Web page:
Adrian Kwiatkowski named Presidential Scholar

Adrian Kwiatkowski, the new Presidntial Scholar in east Mesa, holds a model of a molecular structure.

Adrian Kwiatkowski of Mesa is among 161 students nationwide to be recognized with the “highest level of student recognition in the country” — the U.S. Presidential Scholar award.

The White House Commission on Presidential Scholars took note of the Red Mountain High School senior’s youth leadership efforts in Arizona over the last four years and his undeniable skills in biotechnology.

The U.S. Presidential Scholars program highlights accomplishments in academics, the arts and career and technical education fields — only 7,500 students have been awarded with the recognition since the program’s inception in 1964 by President Lyndon B. Johnson.

Adrian, who graduated with a 5.0 weighted GPA and class ranking of 2 out of 730, said he was ecstatic to find his acceptance letter in the mail from the United States Department of Education.

“I was really, really excited. It was mindblowing because the process is already very selective,” he said. “Although I was confident in my application and in what I had done through these last four years of high  school, the competition was very tough.”

Growing up in Mesa, Adrian said he always had a passion for school.

He was able to see the value in schoolwork and education from a very young age, he added.

“I think, naturally, I was very attentive to my schoolwork and I valued everything that teachers gave me,” the teen explained. “Whereas I think other people saw it as work or something you had to get rid of so you could have more free time.”

“I saw academics as something that would give me opportunities and build those skill sets,” he added.

Throughout his educational career, Adrian was a secretary for the French Club, a math tutor and the Arizona State President for HOSA – Future Health Professionals, among other things.

HOSA, formerly known as Health Occupations Students of America, is an international student organization recognized by the U.S. Department of Education and the Health Science Education Division of Association for Career and Technical Education.

The organization’s two-fold mission is to promote career opportunities in the health care industry while enhancing the delivery of quality health care to all, according to its website.

“I was involved with HOSA — Future Health Professionals my sophomore year. They hold statewide and international conferences and it’s catered toward students that want to get involved in the healthcare field,” said Adrian, adding:

“I competed in biomedical lab science at the state level and ended up qualifying for the international level — that was sort of when I got a grasp of the community that hosts it and how great it is.”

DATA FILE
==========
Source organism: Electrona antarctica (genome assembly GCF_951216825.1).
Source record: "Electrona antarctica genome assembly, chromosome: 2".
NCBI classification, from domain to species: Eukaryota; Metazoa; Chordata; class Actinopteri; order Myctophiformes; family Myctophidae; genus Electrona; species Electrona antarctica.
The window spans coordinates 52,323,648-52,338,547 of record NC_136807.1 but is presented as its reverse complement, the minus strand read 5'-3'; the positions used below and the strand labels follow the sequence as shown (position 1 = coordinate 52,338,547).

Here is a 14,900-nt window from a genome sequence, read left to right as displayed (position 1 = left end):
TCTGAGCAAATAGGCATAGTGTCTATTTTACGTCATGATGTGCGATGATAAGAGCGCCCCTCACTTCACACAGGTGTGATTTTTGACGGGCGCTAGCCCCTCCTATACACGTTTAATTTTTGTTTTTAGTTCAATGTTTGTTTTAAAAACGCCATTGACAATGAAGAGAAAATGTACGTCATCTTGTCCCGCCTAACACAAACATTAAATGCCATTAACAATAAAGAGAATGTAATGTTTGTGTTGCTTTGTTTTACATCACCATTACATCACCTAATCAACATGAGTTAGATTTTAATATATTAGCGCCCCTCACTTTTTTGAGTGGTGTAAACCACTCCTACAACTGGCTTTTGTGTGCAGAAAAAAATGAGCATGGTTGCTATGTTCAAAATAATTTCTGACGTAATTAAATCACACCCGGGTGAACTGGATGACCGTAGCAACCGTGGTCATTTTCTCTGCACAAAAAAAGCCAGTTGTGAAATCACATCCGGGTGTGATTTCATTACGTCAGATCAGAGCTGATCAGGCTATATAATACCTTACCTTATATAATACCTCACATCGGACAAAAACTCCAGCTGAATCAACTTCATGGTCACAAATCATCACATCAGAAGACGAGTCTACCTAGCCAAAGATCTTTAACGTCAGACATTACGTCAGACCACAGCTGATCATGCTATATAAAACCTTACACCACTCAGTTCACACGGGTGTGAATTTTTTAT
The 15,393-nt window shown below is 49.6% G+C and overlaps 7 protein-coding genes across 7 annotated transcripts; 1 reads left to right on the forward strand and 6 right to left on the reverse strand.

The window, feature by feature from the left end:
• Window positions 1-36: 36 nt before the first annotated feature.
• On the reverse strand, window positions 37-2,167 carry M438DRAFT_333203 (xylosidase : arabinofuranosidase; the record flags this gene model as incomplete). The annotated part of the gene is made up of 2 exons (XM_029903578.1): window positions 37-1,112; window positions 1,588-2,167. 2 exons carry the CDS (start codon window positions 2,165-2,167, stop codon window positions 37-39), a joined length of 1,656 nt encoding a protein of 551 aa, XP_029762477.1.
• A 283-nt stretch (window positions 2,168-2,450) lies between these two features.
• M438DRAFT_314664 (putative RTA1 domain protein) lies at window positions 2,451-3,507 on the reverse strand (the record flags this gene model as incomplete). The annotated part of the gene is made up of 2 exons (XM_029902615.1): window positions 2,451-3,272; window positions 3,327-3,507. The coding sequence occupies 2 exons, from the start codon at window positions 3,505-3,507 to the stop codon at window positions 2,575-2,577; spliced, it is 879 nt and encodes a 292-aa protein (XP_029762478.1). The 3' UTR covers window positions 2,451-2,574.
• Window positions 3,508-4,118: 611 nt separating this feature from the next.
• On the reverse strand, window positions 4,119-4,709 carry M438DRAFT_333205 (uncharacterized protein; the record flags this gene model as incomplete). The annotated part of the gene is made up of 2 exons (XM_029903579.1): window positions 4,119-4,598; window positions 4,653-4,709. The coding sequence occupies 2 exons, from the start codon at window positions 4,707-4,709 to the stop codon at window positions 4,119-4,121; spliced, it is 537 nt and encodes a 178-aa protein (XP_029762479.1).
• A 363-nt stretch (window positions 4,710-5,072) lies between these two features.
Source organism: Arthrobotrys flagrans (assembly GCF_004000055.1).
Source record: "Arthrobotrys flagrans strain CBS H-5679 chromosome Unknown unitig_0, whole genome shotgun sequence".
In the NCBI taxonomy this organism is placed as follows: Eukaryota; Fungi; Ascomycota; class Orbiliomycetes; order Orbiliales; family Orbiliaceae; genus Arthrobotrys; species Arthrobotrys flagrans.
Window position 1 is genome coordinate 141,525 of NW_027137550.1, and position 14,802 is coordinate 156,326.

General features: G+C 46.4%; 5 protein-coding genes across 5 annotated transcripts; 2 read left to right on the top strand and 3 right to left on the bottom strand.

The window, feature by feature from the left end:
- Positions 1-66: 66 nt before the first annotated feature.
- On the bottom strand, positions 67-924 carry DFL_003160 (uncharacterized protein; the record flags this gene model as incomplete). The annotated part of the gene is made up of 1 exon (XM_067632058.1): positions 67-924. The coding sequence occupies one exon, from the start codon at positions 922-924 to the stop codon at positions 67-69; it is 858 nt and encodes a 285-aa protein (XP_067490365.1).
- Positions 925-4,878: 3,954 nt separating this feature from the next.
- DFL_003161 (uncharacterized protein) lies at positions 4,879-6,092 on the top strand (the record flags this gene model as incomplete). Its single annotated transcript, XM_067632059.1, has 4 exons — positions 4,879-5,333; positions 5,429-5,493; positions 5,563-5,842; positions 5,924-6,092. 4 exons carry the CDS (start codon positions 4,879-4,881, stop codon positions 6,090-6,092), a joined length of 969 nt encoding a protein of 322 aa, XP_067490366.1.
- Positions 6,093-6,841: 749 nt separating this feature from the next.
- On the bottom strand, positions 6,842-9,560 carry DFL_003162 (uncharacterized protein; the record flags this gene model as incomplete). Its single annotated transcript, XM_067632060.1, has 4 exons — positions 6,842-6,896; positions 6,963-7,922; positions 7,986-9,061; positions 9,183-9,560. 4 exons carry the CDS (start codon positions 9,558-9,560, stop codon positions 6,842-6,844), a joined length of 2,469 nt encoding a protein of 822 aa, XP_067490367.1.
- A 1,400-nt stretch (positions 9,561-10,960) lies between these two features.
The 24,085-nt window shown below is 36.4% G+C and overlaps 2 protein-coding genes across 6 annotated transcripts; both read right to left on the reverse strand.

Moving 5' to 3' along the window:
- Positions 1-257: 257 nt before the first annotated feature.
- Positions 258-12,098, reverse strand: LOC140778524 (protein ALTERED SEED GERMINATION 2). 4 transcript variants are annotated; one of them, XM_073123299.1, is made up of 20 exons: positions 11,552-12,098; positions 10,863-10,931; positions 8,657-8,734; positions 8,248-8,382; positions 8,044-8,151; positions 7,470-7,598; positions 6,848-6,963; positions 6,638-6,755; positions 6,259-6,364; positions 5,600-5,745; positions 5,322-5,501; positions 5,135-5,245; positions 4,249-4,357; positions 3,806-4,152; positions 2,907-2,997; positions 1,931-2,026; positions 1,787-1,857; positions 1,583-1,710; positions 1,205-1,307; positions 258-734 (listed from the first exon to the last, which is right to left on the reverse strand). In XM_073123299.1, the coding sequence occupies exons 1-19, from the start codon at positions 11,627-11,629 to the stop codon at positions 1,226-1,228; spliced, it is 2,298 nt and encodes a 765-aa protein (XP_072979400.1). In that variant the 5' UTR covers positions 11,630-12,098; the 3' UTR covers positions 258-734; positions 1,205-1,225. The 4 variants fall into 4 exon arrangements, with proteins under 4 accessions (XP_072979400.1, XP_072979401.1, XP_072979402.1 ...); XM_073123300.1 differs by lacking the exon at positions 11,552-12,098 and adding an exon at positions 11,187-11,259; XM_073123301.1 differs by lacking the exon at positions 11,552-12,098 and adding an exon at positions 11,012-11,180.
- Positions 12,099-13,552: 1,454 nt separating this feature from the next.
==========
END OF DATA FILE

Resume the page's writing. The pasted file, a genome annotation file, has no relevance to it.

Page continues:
Adrian said he was then inspired to climb the “leadership ladder” within the organization.

During his junior year, he ran for the HOSA state office, where he was later named the Arizona branch president.

The AP student also had the ability to nurture his passions for science and biology while working as a student researcher at the Arizona State University Biodesign Institute.

Adrian had the opportunity to explore the roles of microRNAs and Y RNAs in induced pluripotent stem cells in microscopic worms. Pluripotent stem cells hold immense promise for regenerative medicine due to their self-renewal and potential for differentiation.

He said that he was grateful for the support he received during his time there — especially at such a young age.

“It obviously helped develop my skill sets and allowed me to perform research,” he said. “But for the most part, being a part of a community that is passionate about research and understands the difficulties that come with it, is life-changing.”

“Especially being a high school student researcher. You’re sort of undervalued as a high school student sometimes. When in reality, some of the research we’re doing is undergraduate and graduate research.”

Adrian will be honored for his accomplishments alongside the other scholars at the White House in Washington, D.C. from June 23 – 25.

The scholar said he is looking forward to his trip to the nation’s capital, and that he hopes to network with a variety of politicians during his stay.

“I’m so excited to meet all of these people in the legislative process that are changing the world and how we view the world,” said Adrian. “It’s also a great honor to meet the president of the United States and to be awarded something so huge.”

Adrian will be attending the University of Chicago in the fall, and said he hopes to continue pursuing biological sciences with the dream of becoming an independent researcher.

 

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